The views across False Bay towards the Indian Ocean side were softer, and almost mystical:
Some of you may know that I am afraid of heights. I balked at walking out to the end of the Point. Doug said “No way are you going to come all of the way to the Cape of Good Hope and not walk out to the end of the trail!” He was right; I only had a few bad moments and the experience was totally worth it.
I asked our friend Kevin to take a photo of Doug and me at the bottom of the trail. He took about 20 and they all looked like this:
Once he stopped laughing, Kevin showed me the photos, I had a little scream, and then I asked Doug to hold my hair down for a photo. That didn’t work out too well either:
And this is what happened when he let go:
Oh well! I stood on the Cape of Good Hope, and I have the wind-swept hair to prove it!
We spent the next morning shopping in the very funky little shops in Cork Bay (it is a very bohemian town and the shops are much better and cooler than you will find in the bigger towns). We then drove along the coast to Hermanus, with a brief stop at Pringle Beach, a very beautiful spot with interesting rock formations:
Hermanus is widely-acknowledged as the best land-based whale-watching spot in the world. You don’t need to hop on a boat to see the whales here; you sit on the rocks and the whales play in the bay, sometimes just metres away. Southern right whales spend part of the year here – calving takes place in August and September and the males arrive for mating in October, when the season peaks. We were there past the peak season so we missed the sight of dozens of whales; nevertheless we sat on the rocks the first day and watched three whales, including a mother and her calf, play in the water just fifty metres or so from us.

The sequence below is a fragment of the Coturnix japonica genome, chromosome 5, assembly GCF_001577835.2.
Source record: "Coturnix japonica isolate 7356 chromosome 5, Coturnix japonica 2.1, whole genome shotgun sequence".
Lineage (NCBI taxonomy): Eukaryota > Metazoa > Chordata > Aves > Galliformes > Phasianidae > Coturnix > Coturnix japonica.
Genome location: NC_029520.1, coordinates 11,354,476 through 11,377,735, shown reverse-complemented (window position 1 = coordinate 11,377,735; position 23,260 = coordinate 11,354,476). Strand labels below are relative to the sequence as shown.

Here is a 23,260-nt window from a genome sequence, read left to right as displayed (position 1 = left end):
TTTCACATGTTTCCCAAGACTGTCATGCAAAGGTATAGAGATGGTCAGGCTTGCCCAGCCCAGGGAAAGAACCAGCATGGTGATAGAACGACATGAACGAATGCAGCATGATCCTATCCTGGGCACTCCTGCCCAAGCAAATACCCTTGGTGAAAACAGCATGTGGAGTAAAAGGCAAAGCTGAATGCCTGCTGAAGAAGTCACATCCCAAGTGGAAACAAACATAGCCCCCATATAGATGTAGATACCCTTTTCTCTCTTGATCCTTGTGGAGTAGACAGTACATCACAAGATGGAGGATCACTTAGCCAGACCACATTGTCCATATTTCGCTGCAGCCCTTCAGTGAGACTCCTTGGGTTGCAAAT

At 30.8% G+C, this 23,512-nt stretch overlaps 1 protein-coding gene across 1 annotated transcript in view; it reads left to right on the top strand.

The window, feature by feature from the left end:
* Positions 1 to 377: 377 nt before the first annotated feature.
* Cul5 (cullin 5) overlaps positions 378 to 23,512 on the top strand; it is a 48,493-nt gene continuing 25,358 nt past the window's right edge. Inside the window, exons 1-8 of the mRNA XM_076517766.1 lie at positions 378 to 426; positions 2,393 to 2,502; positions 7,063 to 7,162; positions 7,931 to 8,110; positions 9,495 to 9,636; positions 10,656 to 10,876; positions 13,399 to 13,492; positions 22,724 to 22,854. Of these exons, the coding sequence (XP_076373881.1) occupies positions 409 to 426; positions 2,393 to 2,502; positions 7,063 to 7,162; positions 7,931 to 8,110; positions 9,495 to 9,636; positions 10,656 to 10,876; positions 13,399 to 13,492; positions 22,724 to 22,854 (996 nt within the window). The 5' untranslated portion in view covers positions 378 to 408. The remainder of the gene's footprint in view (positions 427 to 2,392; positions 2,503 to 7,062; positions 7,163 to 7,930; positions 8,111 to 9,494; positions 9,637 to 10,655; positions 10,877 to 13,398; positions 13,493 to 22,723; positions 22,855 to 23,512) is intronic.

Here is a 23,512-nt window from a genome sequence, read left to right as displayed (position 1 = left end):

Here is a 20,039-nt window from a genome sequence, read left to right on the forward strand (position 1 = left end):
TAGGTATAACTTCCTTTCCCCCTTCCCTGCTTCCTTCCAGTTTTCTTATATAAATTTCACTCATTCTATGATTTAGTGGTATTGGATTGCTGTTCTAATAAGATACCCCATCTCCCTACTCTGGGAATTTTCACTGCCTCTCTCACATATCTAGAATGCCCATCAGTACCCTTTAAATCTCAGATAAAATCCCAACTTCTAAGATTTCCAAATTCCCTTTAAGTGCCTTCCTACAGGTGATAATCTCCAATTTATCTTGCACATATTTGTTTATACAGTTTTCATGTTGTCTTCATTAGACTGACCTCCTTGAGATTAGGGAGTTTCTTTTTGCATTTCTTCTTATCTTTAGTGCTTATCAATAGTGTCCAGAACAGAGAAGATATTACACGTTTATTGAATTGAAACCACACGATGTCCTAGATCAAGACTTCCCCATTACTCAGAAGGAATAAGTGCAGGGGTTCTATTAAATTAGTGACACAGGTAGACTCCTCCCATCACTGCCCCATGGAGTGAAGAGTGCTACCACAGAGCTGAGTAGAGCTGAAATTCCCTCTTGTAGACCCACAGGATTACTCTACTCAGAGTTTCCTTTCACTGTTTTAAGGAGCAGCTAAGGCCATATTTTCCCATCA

I can tell you that it is very difficult to get photos of whales actually breaching the water. It takes great patience; kudos to Doug. He snapped this photo the next morning of a whale a little further out from us. This whale was slapping his tail in and out of the water and taking jumps for quite a long while. It was a joy to watch.
Sunsets in Hermanus are especially lovely. As the sun sinks, the rocks on the other side of the bay are bathed in beautiful shades of pink:
We left Hermanus in the morning and drove up north, through gorgeous scenery, to the lovely town of Tulbagh. There we stayed at the Rijk’s Wine Farm, which comes as close to perfect as any place I have ever stayed.
Tulbagh is in a wide valley, perfect for growing grapes, surrounded by mountains on all sides. Rijk’s is an award-winning winery that arguably makes the world’s best Pinotage. The hotel is beautiful, the wine is wonderful, the scenery is lovely – it was so peaceful and gorgeous, I didn’t want to ever leave.
What should one do while sitting in the shade of grape arbors, drinking in the frgrance of 1300 white rose bushes, and looking at the mountains, while your husband pours you a glass of fantastic wine? Why, knit of course!
Kevin, Carola, Chris and Mike – thanks for the company! I never thought that I would see Africa. Now that I have, I know I will return.